The group conducted national research, developed mix procedures, set standards, hosted conferences, and delivered training courses. Since scan members introduced SMA in the United States, about 9.07 million metric tons (10 million tons) of the material have been used on more than 250 projects in 25 States. Surfaces paved with the mix are projected to last up to 20 years with minimal maintenance, and SMA now is the premium asphalt pavement solution for U.S. roads subject to heavy loads and high traffic volumes.
Some of the main differences between SMA and hot-mix asphalt are that SMA is more difficult to construct and may require longer mixing times, higher mixing temperatures, and higher quality control at the plant and job sites. The cost can be 10 percent or more than routine asphalt mixes, however, SMA performance will usually exceed the performance of other asphalt surface mixes.
Larry Michael of the Maryland State Highway Administration has become a strong advocate of using the material on U.S. roads. Maryland has spread 3.6 million metric tons (4 million tons) of SMA on its highways, more than any other State. "It is without a doubt the most tenacious mix I have ever seen," Michael says. "If constructed correctly, it is almost impossible to make it rut, and it will outlast any other mix."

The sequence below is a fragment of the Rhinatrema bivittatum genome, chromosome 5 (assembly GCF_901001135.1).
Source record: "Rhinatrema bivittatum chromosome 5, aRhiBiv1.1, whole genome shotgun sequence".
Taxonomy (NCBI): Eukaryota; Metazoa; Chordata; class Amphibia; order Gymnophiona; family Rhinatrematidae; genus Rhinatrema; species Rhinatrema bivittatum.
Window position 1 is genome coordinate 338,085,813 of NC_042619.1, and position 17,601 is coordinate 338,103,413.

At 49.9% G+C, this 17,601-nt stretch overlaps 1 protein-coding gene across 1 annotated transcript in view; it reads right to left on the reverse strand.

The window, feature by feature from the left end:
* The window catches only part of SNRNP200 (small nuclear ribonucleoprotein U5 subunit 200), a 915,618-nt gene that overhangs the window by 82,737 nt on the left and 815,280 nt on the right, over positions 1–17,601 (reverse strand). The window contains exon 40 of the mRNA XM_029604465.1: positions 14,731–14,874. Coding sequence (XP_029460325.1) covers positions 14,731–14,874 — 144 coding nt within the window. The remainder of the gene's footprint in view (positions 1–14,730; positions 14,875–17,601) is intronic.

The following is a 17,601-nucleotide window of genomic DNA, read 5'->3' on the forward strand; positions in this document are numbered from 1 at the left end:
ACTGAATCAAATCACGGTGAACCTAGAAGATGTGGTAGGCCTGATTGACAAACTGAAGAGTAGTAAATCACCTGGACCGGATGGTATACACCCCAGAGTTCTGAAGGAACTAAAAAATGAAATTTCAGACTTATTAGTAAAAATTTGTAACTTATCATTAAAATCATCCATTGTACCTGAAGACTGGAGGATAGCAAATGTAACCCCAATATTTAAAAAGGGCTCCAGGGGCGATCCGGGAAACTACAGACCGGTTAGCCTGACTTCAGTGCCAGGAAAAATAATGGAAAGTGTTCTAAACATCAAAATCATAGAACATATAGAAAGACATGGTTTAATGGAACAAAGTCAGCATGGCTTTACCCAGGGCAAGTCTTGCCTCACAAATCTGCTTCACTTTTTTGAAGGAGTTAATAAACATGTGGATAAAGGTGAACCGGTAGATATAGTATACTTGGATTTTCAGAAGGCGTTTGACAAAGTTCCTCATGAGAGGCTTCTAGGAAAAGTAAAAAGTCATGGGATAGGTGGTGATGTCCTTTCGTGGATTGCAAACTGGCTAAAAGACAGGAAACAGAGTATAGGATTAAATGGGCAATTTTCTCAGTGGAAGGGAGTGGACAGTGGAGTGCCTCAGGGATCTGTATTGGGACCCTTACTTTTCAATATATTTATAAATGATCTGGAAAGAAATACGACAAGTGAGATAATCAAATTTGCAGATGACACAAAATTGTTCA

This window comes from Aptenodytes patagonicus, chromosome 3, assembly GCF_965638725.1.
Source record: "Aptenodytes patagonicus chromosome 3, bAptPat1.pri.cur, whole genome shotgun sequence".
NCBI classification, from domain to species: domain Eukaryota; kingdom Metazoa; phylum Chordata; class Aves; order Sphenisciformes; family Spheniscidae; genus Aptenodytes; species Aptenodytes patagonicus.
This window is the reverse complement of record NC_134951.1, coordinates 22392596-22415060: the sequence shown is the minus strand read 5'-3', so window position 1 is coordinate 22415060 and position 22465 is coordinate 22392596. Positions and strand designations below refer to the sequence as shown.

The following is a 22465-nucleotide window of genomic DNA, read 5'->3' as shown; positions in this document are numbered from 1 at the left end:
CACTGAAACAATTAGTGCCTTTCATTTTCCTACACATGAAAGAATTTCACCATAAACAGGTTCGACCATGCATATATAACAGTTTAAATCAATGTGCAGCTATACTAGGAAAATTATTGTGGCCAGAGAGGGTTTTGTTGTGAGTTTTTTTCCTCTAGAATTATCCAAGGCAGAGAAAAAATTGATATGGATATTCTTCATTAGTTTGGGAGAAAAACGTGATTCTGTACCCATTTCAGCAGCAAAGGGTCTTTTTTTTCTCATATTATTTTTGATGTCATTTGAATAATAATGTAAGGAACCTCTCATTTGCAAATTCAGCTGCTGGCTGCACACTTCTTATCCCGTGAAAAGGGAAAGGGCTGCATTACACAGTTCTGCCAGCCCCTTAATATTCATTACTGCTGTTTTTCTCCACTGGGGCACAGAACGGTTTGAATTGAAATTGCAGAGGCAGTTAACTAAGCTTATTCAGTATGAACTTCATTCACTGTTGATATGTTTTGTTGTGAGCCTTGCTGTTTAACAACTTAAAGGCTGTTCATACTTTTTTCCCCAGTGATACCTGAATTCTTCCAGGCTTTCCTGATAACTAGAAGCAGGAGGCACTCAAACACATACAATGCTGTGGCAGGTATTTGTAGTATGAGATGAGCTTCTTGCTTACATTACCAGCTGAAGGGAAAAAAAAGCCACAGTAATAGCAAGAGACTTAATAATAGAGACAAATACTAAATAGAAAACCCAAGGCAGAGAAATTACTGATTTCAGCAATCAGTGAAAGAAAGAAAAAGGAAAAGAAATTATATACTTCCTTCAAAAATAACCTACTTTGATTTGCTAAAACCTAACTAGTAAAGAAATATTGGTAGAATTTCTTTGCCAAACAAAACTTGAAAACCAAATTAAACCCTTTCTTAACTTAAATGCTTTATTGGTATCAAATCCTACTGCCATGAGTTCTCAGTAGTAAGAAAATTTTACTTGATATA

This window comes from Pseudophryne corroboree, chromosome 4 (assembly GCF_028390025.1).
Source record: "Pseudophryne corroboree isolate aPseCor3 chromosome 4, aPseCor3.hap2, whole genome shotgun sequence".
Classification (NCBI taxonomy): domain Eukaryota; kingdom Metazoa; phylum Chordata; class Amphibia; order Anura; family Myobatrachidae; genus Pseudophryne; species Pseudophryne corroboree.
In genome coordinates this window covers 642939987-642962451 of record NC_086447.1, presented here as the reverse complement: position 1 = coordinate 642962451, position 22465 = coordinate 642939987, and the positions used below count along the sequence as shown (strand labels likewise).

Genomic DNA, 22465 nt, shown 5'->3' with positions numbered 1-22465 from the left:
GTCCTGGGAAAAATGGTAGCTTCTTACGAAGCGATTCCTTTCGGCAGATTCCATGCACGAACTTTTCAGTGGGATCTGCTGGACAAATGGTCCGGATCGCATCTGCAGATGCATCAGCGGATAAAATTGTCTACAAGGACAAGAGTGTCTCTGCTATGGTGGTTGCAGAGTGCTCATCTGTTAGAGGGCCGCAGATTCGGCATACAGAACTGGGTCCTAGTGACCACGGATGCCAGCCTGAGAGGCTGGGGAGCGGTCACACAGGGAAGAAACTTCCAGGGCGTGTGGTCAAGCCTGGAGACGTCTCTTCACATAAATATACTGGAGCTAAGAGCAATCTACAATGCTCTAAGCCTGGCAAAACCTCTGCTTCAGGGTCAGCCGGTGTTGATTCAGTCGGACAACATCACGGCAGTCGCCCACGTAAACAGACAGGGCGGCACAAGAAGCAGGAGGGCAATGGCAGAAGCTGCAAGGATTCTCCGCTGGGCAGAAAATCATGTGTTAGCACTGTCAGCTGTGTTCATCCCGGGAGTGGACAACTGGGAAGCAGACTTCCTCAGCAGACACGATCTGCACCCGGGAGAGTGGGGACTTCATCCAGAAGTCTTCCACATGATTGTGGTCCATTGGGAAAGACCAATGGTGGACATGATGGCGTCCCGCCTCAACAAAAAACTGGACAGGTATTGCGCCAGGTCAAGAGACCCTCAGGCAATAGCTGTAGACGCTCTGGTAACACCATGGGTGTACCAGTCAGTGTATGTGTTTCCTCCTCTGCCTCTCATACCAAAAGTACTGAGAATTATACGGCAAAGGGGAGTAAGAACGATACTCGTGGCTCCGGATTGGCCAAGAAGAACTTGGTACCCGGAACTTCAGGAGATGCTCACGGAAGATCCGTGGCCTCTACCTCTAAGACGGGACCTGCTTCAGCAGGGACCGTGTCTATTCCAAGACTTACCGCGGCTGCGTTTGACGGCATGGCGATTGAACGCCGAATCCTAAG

The National Center for Asphalt Technology calculated that SMA could increase the life of a pavement surface by 25 percent.
Another technology accelerated by an international scan was the implementation of soil nailing. The installation of closely spaced steel bars in an excavated slope as construction proceeds from the top down strengthens the slope and creates a soil mass stable enough to hold the ground behind it and keep it from collapsing.
Known as soil nailing, this process facilitates the construction of steeper walls in smaller areas, saving time, construction costs, and right-of-way procurement. More than 500 soil nail walls have been completed in the United States with an estimated $100 million savings in construction costs alone.
Accelerated Loading Facilities
Scanning studies yielded new ideas on testing pavements for strength and durability. As a result, nearly 20 States and universities now own and operate accelerated loading facilities for pavement testing, such as vehicle-truck wheel loads, variable wheel speeds, simulations of side-to-side vehicle movements, and temperature effects. These facilities enable engineers to experiment with new pavement mixes under controlled conditions, improving performance and lengthening the life of pavements, while saving time and money.